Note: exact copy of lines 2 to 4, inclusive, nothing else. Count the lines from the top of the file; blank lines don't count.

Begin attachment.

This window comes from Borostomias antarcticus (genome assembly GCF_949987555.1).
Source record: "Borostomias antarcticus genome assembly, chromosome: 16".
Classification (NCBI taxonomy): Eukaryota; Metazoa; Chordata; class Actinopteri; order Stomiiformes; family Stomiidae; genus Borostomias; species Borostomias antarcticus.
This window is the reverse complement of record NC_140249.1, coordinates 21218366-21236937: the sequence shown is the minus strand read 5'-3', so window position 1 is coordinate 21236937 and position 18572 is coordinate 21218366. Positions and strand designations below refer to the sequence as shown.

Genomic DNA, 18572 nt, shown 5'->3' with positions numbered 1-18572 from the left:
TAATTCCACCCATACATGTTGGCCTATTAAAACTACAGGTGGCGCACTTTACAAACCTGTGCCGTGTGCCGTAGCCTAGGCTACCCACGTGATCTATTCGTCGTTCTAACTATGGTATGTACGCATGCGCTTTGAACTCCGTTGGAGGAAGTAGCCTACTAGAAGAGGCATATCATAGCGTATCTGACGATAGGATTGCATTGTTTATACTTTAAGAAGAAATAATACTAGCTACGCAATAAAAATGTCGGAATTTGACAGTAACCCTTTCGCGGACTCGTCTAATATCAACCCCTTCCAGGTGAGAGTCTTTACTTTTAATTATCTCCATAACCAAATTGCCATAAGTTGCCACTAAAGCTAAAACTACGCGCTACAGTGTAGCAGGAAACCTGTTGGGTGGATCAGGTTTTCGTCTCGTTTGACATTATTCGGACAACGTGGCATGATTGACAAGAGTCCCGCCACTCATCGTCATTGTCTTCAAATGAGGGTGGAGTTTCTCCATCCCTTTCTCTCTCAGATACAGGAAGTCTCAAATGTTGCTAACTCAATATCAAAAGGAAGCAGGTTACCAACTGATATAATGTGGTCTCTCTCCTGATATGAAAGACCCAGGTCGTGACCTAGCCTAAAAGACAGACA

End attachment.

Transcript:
Source record: "Borostomias antarcticus genome assembly, chromosome: 16".
Classification (NCBI taxonomy): Eukaryota; Metazoa; Chordata; class Actinopteri; order Stomiiformes; family Stomiidae; genus Borostomias; species Borostomias antarcticus.
This window is the reverse complement of record NC_140249.1, coordinates 21218366-21236937: the sequence shown is the minus strand read 5'-3', so window position 1 is coordinate 21236937 and position 18572 is coordinate 21218366. Positions and strand designations below refer to the sequence as shown.